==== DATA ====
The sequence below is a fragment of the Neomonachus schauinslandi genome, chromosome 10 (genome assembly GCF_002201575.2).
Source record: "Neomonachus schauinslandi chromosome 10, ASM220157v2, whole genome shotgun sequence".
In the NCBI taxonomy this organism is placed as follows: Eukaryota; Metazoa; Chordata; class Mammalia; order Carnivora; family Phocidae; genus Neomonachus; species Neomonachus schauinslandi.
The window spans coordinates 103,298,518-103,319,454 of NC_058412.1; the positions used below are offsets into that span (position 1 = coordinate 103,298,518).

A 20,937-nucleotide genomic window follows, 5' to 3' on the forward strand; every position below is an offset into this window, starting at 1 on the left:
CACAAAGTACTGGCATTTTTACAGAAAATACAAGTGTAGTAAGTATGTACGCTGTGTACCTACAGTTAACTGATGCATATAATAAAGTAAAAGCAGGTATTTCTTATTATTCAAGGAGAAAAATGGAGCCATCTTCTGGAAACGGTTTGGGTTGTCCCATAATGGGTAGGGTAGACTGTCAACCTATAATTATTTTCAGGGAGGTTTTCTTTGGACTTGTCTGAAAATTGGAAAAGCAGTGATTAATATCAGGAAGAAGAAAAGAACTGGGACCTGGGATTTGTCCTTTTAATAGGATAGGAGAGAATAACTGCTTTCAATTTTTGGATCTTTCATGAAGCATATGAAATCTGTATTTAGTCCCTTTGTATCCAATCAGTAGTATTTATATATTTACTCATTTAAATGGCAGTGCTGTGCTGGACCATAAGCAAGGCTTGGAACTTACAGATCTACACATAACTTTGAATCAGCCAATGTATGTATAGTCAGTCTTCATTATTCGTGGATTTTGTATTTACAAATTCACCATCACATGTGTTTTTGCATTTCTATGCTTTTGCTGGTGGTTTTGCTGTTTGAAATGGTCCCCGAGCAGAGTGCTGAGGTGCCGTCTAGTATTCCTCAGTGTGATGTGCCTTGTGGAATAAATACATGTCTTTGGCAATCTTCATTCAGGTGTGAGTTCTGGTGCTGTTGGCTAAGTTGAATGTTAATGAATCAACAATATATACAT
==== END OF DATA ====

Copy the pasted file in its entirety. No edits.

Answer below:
The sequence below is a fragment of the Neomonachus schauinslandi genome, chromosome 10 (genome assembly GCF_002201575.2).
Source record: "Neomonachus schauinslandi chromosome 10, ASM220157v2, whole genome shotgun sequence".
In the NCBI taxonomy this organism is placed as follows: Eukaryota; Metazoa; Chordata; class Mammalia; order Carnivora; family Phocidae; genus Neomonachus; species Neomonachus schauinslandi.
The window spans coordinates 103,298,518-103,319,454 of NC_058412.1; the positions used below are offsets into that span (position 1 = coordinate 103,298,518).

A 20,937-nucleotide genomic window follows, 5' to 3' on the forward strand; every position below is an offset into this window, starting at 1 on the left:
CACAAAGTACTGGCATTTTTACAGAAAATACAAGTGTAGTAAGTATGTACGCTGTGTACCTACAGTTAACTGATGCATATAATAAAGTAAAAGCAGGTATTTCTTATTATTCAAGGAGAAAAATGGAGCCATCTTCTGGAAACGGTTTGGGTTGTCCCATAATGGGTAGGGTAGACTGTCAACCTATAATTATTTTCAGGGAGGTTTTCTTTGGACTTGTCTGAAAATTGGAAAAGCAGTGATTAATATCAGGAAGAAGAAAAGAACTGGGACCTGGGATTTGTCCTTTTAATAGGATAGGAGAGAATAACTGCTTTCAATTTTTGGATCTTTCATGAAGCATATGAAATCTGTATTTAGTCCCTTTGTATCCAATCAGTAGTATTTATATATTTACTCATTTAAATGGCAGTGCTGTGCTGGACCATAAGCAAGGCTTGGAACTTACAGATCTACACATAACTTTGAATCAGCCAATGTATGTATAGTCAGTCTTCATTATTCGTGGATTTTGTATTTACAAATTCACCATCACATGTGTTTTTGCATTTCTATGCTTTTGCTGGTGGTTTTGCTGTTTGAAATGGTCCCCGAGCAGAGTGCTGAGGTGCCGTCTAGTATTCCTCAGTGTGATGTGCCTTGTGGAATAAATACATGTCTTTGGCAATCTTCATTCAGGTGTGAGTTCTGGTGCTGTTGGCTAAGTTGAATGTTAATGAATCAACAATATATACAT